We have diagnosed our cases as FCOD based on the clinical and characteristic radiographic features. Since our patients have remained asymptomatic, we have not subjected the lesions for biopsy procedures. And as reassuring a biopsy might be in this condition, it may precipitate infection that is difficult to control without extensive surgical intervention. Many authors have observed that patients presented with poor socket healing and even sequestrum formation following extraction of teeth. It is recommended that every effort should be made to avoid extraction or even elective surgical procedures [2],[3],[4],[7],[12].

A biopsy is thus not required to confirm the diagnosis as this condition can usually be diagnosed radiographically and managed accordingly [4],[6],[10],[18].

FCOD lesions must be differentiated from Paget's disease, Gardner's syndrome and chronic diffuse osteomyelitis. FCOD has no other skeletal changes, skin tumors and dental anamolies thus can be differentiated from Gardner's syndrome. Paget's disease is polyostotic and shows raised alkaline phosphatase levels which is not a consistent feature of FCOD. Chronic difuse osteomyelitis is not confined to tooth bearing areas. It is a primary inflammatory condition of the mandible with cyclic episodes of unilateral pain and swelling. The affected region of the mandible exhibits a diffuse opacity with poorly defined borders

The current methods of management of FCOD are not discussed satisfactorily. The onset of symptoms is usually a sign that there may be an inflammation. In such cases, the tooth can be managed endodontically. Administration of antibiotics is also indicated. Extraction must be avoided due to poor socket healing (impaired blood circulation in the affected area of bone). Extensive surgical resection and saucerization are proposed treatment options when lesions become extensive and symptomatic [7],[12].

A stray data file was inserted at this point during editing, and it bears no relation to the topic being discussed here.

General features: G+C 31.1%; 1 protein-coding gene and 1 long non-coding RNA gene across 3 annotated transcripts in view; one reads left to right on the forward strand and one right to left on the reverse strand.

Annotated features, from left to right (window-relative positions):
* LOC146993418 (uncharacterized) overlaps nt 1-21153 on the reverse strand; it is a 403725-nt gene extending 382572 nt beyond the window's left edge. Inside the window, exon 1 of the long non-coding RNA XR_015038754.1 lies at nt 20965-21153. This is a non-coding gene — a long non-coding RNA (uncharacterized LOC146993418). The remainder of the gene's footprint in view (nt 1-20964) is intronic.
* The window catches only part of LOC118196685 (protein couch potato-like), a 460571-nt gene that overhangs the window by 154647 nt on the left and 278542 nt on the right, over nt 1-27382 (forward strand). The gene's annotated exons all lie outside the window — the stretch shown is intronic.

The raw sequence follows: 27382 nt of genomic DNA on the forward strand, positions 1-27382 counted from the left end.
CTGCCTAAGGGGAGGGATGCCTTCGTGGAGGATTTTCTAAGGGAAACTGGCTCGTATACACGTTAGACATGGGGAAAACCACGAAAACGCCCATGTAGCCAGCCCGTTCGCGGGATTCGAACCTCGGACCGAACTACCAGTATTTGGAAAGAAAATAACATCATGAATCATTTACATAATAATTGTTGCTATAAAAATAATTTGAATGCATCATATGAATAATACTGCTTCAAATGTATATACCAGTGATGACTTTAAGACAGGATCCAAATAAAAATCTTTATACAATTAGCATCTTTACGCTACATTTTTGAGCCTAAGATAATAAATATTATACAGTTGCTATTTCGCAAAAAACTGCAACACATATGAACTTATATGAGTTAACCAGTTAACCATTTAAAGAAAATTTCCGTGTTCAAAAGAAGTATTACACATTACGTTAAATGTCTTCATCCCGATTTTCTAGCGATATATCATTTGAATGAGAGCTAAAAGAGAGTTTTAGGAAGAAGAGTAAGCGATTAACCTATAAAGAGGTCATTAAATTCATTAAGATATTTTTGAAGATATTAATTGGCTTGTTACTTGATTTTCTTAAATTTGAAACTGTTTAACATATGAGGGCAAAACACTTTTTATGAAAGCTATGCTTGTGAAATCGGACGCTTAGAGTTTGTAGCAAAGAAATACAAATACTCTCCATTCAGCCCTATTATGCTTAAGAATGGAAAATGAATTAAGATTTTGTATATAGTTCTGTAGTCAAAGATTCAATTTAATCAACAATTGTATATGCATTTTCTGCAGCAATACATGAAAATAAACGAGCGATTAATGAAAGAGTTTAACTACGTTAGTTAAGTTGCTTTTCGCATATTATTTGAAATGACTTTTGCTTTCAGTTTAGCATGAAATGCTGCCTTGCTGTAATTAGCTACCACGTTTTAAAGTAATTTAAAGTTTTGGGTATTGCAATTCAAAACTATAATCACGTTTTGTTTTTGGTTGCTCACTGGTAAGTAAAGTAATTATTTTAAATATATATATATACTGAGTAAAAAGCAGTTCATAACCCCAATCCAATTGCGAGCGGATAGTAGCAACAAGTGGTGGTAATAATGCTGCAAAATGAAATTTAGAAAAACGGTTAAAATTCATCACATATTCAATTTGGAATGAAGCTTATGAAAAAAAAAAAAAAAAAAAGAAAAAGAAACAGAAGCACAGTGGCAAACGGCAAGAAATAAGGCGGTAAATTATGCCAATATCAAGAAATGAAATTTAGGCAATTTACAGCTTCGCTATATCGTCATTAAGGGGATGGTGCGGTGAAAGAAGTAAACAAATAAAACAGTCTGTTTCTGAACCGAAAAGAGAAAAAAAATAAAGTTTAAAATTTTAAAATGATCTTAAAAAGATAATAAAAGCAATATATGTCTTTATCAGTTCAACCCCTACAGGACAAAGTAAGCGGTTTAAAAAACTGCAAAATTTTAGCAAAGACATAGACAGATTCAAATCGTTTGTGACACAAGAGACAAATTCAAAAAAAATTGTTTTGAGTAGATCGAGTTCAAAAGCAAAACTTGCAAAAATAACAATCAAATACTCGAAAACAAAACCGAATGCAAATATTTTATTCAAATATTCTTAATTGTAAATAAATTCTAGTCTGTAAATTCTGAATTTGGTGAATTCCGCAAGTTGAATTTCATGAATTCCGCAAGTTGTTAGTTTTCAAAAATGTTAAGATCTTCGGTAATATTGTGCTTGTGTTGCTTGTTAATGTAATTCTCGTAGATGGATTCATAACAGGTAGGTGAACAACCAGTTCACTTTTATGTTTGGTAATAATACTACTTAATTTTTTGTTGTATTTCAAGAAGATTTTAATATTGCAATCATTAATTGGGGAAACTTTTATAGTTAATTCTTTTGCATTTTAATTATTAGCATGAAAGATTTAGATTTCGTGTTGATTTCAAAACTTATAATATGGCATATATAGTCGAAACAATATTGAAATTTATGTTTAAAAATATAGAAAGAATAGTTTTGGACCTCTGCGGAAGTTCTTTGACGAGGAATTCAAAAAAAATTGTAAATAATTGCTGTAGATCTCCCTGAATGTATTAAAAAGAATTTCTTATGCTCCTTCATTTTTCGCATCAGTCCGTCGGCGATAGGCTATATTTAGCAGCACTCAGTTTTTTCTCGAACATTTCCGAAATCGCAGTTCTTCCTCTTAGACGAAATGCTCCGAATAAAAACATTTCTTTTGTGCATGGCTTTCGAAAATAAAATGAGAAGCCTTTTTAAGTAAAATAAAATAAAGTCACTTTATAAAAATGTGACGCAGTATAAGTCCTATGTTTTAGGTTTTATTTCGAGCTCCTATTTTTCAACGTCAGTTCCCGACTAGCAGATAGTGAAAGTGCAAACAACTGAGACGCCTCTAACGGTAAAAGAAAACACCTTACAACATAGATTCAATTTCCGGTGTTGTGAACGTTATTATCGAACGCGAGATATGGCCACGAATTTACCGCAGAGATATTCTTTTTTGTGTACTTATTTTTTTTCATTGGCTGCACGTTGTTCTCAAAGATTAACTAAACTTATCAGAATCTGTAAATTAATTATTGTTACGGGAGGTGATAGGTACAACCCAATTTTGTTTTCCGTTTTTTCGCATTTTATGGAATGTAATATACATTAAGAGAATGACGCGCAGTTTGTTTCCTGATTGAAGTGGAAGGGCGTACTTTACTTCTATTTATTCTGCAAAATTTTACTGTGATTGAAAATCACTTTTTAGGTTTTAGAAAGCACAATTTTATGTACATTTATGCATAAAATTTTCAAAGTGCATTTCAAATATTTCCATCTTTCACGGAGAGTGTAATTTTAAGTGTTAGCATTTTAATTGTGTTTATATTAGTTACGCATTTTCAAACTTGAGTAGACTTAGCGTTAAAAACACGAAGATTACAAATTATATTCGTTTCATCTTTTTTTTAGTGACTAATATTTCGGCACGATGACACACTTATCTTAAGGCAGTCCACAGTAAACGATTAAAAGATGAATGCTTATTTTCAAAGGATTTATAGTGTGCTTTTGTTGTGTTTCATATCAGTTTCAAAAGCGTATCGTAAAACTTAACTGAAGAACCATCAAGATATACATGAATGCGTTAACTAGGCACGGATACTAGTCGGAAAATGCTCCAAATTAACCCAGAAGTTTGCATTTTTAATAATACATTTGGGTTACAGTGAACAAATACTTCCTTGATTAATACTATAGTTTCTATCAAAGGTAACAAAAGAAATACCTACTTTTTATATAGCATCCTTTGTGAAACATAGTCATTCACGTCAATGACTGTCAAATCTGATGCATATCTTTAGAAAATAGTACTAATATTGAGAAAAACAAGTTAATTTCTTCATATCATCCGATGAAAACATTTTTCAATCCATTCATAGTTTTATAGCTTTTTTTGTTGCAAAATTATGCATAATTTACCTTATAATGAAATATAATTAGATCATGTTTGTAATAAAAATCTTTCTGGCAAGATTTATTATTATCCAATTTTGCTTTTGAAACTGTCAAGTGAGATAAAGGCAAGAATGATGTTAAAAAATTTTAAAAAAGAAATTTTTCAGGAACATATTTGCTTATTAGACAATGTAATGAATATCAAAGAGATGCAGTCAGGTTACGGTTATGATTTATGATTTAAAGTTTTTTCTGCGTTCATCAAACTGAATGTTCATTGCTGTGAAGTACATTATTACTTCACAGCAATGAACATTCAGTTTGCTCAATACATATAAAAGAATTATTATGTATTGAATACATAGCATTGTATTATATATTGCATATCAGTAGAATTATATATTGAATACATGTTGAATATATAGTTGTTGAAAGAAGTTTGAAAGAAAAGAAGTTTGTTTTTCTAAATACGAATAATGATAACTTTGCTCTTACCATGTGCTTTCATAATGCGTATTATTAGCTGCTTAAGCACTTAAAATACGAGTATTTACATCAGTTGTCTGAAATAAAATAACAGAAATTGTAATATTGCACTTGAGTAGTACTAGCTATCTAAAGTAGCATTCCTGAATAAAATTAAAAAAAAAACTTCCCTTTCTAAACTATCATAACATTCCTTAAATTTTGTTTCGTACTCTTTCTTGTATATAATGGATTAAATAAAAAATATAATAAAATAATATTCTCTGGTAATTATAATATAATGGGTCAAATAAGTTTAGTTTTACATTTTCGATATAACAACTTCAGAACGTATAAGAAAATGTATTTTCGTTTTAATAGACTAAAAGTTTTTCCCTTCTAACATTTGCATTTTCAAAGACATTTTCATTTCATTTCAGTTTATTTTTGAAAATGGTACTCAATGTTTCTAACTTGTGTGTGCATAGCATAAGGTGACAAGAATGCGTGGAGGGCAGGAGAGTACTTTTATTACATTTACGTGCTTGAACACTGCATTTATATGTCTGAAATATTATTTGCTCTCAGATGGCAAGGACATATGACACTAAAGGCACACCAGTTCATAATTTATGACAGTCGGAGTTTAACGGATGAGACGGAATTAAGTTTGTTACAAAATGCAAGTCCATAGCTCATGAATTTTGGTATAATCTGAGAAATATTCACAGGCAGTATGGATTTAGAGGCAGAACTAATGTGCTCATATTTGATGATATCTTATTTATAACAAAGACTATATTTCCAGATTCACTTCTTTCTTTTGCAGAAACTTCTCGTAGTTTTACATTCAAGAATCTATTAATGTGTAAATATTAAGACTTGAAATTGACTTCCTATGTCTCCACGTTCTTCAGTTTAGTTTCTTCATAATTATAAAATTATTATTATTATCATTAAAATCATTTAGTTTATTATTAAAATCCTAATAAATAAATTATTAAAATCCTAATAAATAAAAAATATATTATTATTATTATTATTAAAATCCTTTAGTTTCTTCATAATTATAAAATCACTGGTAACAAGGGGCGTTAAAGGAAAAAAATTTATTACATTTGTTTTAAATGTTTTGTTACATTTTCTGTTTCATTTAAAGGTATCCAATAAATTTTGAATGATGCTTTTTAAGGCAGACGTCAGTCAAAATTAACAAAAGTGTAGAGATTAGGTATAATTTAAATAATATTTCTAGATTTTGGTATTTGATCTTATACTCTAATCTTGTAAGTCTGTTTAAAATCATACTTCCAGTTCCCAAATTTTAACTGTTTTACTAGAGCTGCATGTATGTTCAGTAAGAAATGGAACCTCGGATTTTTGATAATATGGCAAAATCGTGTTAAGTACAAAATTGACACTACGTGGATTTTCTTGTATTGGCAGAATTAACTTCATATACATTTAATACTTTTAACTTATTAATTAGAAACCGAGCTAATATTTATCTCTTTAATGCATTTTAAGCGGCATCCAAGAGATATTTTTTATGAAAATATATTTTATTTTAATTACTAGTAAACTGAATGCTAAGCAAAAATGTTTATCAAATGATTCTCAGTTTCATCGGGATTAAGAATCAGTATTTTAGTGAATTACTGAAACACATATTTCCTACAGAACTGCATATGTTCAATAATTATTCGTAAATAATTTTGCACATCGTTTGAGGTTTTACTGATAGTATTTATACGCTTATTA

Reconstruction of the surgical defect (vascularised grafts) have been reported to have 95% success. An implant supported prosthesis would improve the functional efficiency[12].

The lesion is usually benign and requires no treatment unless cosmetically concerning or becomes symptomatic; However treatment of secondary infection of this lesion can be difficult and complicated [6].

This condition is usually diagnosed by radiographs. Computed tomography (CT) because of its ability to give axial, saggital and frontal view, is useful in the evaluation of these lesions. [10],[18] Scintigraphy of FCOD reveals an increased uptake of the radio tracer [14].

We look forward for investigative methods like biopsy procedures without surgical mutilation to bone and advanced imaging modalities like 3D Computed tomography and scintigraphy with lesser radiation doses to the patient, since Our FCOD patients will require frequent scans for periodic assessment of the lesions. A future which will see more convincing management options, like intralesional injections of certain biologicals that will dissolve the sclerotic masses and also enhance healing process is eagerly awaited. We look forward to more acceptable, affordable rehabilitative measures, esthetically pleasing and functionally long lasting, with no further consequences.


   Conclusion Top


Most cases of florid cemento osseous dysplasias are asymptomatic and are found during routine radiographic examination. The radiographic and histologic spectrum is similar to other benign fibro osseous lesions. One needs to have knowledge about the disease process and its managamentoptions.[19]



 
   References Top

1.Brown KE: Fabrication of ear prosthesis, J Prosthet Dent, 21: 670-676,1969.  Back to cited text no. 1    
2.Melrose RJ, Abrams AM and Mills BG: Florid osseous dysplasia,Oral Surg,41[1]:62-82,1976.   Back to cited text no. 2    
3.Waldron CA: Fibrosseous lesions of thejaws, J Oral Maxillofac Surg,43:249-262,1985.  Back to cited text no. 3